Will i be able to use Skylake i5 6600k or i7 6700k with my mobo?

Ventez

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Jun 23, 2015
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Hi all at tom's i'm considering either getting the Skylake i5 6600k / i7 6700k .

I only understand the surface of mobo's as far as the difference between i5 and i7.

Know that i7 is better for video editing but have no idea to what end.

I am currently using a i7 4771, i do video edits every now and then on premiere pro and after effects.

My motherboard is http://www.asrock.com/mb/Intel/Fatal1ty%20Z87%20Killer/ the Asrock z87 Fatality killer

16GB Ram
Win7 Ultimate 64Bit
Gigabyte GTX 970

Video exporting is almost 1:1 , maybe not 1 sec of clip to rl time 1 second but its about close like 10 min video takes somewhere around 9min30 secs or 9min. I mean, i may have missed out some settings.

My videos are recorded in 2560x1080, exported in 30 fps.

So my main question is, Should i be getting the i5 6600k or i7 6700k?
Is it compatible with my motherboard?
How different does i7 perform for video editing / video streaming as compared to the i5 and is it worth the money?
 
Keep that CPU.

It Turbos to 3.9GHz, and you get hyperthreading so it's already a pretty powerful processor.

In fact the i5-6500K could be a step down at times even if you could use it.

Other:
i7 vs i5 for editing?
Theoretically if same architecture and same frequency you can gain over 30% performance. Realistically even with really well threaded usage like Handbrake it ends up closer to a 15% time savings (since it doesn't use all eight threads the entire time).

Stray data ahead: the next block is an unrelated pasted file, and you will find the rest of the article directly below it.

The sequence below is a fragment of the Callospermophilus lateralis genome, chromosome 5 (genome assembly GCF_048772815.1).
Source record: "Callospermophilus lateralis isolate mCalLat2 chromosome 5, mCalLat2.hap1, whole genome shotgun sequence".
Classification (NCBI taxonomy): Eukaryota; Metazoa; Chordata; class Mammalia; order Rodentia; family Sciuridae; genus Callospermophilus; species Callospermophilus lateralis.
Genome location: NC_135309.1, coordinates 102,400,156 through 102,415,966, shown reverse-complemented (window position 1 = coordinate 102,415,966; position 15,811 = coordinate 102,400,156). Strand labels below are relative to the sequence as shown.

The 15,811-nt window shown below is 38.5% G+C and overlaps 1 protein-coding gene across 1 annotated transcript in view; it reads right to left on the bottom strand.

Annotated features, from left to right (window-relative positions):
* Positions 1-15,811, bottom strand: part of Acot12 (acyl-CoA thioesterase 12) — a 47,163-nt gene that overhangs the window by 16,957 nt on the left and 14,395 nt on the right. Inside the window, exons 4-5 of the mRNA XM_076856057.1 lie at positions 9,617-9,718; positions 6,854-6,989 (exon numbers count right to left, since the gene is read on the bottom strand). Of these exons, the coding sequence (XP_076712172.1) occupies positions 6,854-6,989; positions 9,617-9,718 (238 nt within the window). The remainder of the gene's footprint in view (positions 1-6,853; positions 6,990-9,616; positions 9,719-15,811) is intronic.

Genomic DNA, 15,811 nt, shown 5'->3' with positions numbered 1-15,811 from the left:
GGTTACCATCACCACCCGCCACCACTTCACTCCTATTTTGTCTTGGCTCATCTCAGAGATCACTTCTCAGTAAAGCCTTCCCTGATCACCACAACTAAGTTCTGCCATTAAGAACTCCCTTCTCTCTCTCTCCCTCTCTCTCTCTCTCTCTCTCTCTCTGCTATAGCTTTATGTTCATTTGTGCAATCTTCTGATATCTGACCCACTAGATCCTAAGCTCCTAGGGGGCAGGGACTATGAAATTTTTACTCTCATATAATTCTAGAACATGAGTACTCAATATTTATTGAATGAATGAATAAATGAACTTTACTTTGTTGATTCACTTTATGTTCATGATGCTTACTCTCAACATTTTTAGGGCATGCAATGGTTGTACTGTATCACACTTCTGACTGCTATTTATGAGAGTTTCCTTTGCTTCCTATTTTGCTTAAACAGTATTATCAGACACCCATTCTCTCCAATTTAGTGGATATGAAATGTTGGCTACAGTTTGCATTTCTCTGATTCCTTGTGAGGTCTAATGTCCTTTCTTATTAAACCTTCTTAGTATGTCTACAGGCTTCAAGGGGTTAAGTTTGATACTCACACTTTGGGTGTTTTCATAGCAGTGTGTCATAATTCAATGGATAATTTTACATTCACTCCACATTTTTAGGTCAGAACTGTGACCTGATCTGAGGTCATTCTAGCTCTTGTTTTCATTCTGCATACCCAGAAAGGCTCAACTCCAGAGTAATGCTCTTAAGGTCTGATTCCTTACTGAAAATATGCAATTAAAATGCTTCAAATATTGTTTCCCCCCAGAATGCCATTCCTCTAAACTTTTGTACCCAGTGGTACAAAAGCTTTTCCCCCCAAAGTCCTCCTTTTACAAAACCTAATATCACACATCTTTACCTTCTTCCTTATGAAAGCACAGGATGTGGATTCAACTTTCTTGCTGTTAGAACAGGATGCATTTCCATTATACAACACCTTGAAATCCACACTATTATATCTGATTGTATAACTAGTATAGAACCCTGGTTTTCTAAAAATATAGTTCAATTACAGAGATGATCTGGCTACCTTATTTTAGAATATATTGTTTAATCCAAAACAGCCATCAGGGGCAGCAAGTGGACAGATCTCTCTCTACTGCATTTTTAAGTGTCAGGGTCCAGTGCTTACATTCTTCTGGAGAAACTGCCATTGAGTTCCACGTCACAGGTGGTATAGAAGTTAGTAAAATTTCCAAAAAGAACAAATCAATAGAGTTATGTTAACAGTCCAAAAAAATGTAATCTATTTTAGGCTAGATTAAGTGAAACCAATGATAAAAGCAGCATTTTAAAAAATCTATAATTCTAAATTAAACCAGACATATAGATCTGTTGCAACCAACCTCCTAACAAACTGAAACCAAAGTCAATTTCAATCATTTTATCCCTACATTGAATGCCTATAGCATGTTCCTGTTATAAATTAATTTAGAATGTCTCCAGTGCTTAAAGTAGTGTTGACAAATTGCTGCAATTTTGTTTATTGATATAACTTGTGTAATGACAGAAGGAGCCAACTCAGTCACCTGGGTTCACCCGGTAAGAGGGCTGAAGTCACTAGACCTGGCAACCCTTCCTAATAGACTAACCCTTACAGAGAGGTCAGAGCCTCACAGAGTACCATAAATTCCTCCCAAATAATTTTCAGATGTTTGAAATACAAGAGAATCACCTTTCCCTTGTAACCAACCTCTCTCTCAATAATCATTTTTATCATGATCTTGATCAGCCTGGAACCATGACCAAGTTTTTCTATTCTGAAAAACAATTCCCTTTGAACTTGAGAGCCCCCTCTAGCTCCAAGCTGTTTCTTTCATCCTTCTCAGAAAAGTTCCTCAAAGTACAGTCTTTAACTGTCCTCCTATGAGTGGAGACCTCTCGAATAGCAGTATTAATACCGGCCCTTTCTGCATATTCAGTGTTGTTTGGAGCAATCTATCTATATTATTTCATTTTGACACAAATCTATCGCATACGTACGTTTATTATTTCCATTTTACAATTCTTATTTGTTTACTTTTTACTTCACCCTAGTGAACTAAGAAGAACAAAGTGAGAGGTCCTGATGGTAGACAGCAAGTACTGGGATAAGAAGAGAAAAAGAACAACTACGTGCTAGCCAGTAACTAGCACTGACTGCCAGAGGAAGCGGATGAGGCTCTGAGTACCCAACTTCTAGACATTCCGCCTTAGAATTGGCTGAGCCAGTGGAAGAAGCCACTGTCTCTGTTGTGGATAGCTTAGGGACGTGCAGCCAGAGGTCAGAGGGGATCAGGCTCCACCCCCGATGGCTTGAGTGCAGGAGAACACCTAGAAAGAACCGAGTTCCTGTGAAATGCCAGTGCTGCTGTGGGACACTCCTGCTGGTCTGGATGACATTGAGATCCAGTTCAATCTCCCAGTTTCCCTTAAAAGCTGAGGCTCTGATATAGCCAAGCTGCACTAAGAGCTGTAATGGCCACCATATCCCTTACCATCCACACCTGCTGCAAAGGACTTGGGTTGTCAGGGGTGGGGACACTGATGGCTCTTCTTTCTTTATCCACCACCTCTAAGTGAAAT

Summary:
I could probably explain things more clearly but basically you've got a pretty nice CPU. I'd just keep it.
 
Keep that CPU.

It Turbos to 3.9GHz, and you get hyperthreading so it's already a pretty powerful processor.

In fact the i5-6500K could be a step down at times even if you could use it.

Other:
i7 vs i5 for editing?
Theoretically if same architecture and same frequency you can gain over 30% performance. Realistically even with really well threaded usage like Handbrake it ends up closer to a 15% time savings (since it doesn't use all eight threads the entire time).

Summary:
I could probably explain things more clearly but basically you've got a pretty nice CPU. I'd just keep it.
 
If you need more processing power for videos, then you should consider getting an i7-4790k and overclocking it. You will need to update the motherboard BIOS to take Haswell refresh CPUs, though.

If you're open to upgrading the motherboard as well, then get the i7-5820k and an X99 motherboard. You'll also need to replace the RAM with DDR4 RAM.
 
Other:
PASSMARK gives a reasonably accurate number to represent theoretical max single thread and total performance. Real world depends on much the program uses those threads.

Example:
i7-4771: https://www.cpubenchmark.net/cpu.php?cpu=Intel+Core+i7-4771+%40+3.50GHz
2224 (single)
9996 (total)

i5-6600K (stock): https://www.cpubenchmark.net/cpu.php?cpu=Intel+Core+i5-6600K+%40+3.50GHz&id=2570
2010
7851

Similar single thread (wonder why its lower... newer architecture at same frequency... possibly not accurate)

*Note the total is lower because it has no hyperthreading thus the cores sit idle at times even with a well threaded program.
 


Overclocking the i7-4790K to 4.6GHz means it's only running about 18% faster than his current CPU.

The i7-5820K would probably gain him closer to 50% time savings for really well threaded apps. It's roughly 30% better at stock settings than his current CPU (more threads but lower frequency). Overclocking results are hard to predict so I'll just assume at least 4.2GHz which means roughly 1.5X more processing power.

(Seems a very EXPENSIVE upgrade unless he's doing a lot of editing... plus a lot of video converting can be simply done over night or whatever)
 

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